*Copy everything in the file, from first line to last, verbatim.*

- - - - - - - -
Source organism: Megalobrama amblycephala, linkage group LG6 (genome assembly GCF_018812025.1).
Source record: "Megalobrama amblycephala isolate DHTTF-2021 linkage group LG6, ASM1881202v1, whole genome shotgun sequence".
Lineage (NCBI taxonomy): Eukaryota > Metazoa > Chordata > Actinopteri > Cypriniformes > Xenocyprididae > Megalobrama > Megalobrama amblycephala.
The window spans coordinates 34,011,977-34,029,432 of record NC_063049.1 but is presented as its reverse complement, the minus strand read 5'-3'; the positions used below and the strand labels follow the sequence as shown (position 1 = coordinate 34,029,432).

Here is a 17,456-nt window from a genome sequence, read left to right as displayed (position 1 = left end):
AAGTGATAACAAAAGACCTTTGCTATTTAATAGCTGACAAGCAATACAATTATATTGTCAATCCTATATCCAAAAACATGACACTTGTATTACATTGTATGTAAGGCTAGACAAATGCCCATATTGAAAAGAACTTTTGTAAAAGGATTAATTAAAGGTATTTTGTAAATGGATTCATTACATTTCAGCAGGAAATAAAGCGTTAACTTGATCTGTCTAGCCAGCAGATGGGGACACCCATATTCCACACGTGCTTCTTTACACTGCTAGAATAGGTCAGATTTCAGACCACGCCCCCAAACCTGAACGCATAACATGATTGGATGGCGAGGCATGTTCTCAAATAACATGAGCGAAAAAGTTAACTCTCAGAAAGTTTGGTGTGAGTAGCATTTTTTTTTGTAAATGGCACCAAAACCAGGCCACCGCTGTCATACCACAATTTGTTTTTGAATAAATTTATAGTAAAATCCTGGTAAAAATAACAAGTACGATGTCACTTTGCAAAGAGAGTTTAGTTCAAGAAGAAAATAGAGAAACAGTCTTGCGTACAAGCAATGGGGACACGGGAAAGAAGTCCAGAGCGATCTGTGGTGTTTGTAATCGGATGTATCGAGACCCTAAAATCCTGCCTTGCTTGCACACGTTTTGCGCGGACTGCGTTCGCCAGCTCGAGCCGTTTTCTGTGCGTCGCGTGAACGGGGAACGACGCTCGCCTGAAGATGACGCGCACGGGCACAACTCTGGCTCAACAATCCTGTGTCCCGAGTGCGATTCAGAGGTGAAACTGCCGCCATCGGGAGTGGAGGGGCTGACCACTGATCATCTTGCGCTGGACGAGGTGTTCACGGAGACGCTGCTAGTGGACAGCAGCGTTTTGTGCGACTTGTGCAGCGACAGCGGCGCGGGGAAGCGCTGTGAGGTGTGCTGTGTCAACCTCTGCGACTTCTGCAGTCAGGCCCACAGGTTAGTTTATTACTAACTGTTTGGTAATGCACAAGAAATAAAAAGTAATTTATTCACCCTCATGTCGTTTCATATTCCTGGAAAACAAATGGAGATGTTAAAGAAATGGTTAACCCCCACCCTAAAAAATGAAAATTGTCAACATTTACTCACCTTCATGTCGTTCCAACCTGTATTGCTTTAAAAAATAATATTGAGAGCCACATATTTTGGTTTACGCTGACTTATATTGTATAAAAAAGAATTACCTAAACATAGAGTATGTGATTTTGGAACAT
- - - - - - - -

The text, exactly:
Source organism: Megalobrama amblycephala, linkage group LG6 (genome assembly GCF_018812025.1).
Source record: "Megalobrama amblycephala isolate DHTTF-2021 linkage group LG6, ASM1881202v1, whole genome shotgun sequence".
Lineage (NCBI taxonomy): Eukaryota > Metazoa > Chordata > Actinopteri > Cypriniformes > Xenocyprididae > Megalobrama > Megalobrama amblycephala.
The window spans coordinates 34,011,977-34,029,432 of record NC_063049.1 but is presented as its reverse complement, the minus strand read 5'-3'; the positions used below and the strand labels follow the sequence as shown (position 1 = coordinate 34,029,432).

Here is a 17,456-nt window from a genome sequence, read left to right as displayed (position 1 = left end):
AAGTGATAACAAAAGACCTTTGCTATTTAATAGCTGACAAGCAATACAATTATATTGTCAATCCTATATCCAAAAACATGACACTTGTATTACATTGTATGTAAGGCTAGACAAATGCCCATATTGAAAAGAACTTTTGTAAAAGGATTAATTAAAGGTATTTTGTAAATGGATTCATTACATTTCAGCAGGAAATAAAGCGTTAACTTGATCTGTCTAGCCAGCAGATGGGGACACCCATATTCCACACGTGCTTCTTTACACTGCTAGAATAGGTCAGATTTCAGACCACGCCCCCAAACCTGAACGCATAACATGATTGGATGGCGAGGCATGTTCTCAAATAACATGAGCGAAAAAGTTAACTCTCAGAAAGTTTGGTGTGAGTAGCATTTTTTTTTGTAAATGGCACCAAAACCAGGCCACCGCTGTCATACCACAATTTGTTTTTGAATAAATTTATAGTAAAATCCTGGTAAAAATAACAAGTACGATGTCACTTTGCAAAGAGAGTTTAGTTCAAGAAGAAAATAGAGAAACAGTCTTGCGTACAAGCAATGGGGACACGGGAAAGAAGTCCAGAGCGATCTGTGGTGTTTGTAATCGGATGTATCGAGACCCTAAAATCCTGCCTTGCTTGCACACGTTTTGCGCGGACTGCGTTCGCCAGCTCGAGCCGTTTTCTGTGCGTCGCGTGAACGGGGAACGACGCTCGCCTGAAGATGACGCGCACGGGCACAACTCTGGCTCAACAATCCTGTGTCCCGAGTGCGATTCAGAGGTGAAACTGCCGCCATCGGGAGTGGAGGGGCTGACCACTGATCATCTTGCGCTGGACGAGGTGTTCACGGAGACGCTGCTAGTGGACAGCAGCGTTTTGTGCGACTTGTGCAGCGACAGCGGCGCGGGGAAGCGCTGTGAGGTGTGCTGTGTCAACCTCTGCGACTTCTGCAGTCAGGCCCACAGGTTAGTTTATTACTAACTGTTTGGTAATGCACAAGAAATAAAAAGTAATTTATTCACCCTCATGTCGTTTCATATTCCTGGAAAACAAATGGAGATGTTAAAGAAATGGTTAACCCCCACCCTAAAAAATGAAAATTGTCAACATTTACTCACCTTCATGTCGTTCCAACCTGTATTGCTTTAAAAAATAATATTGAGAGCCACATATTTTGGTTTACGCTGACTTATATTGTATAAAAAAGAATTACCTAAACATAGAGTATGTGATTTTGGAACAT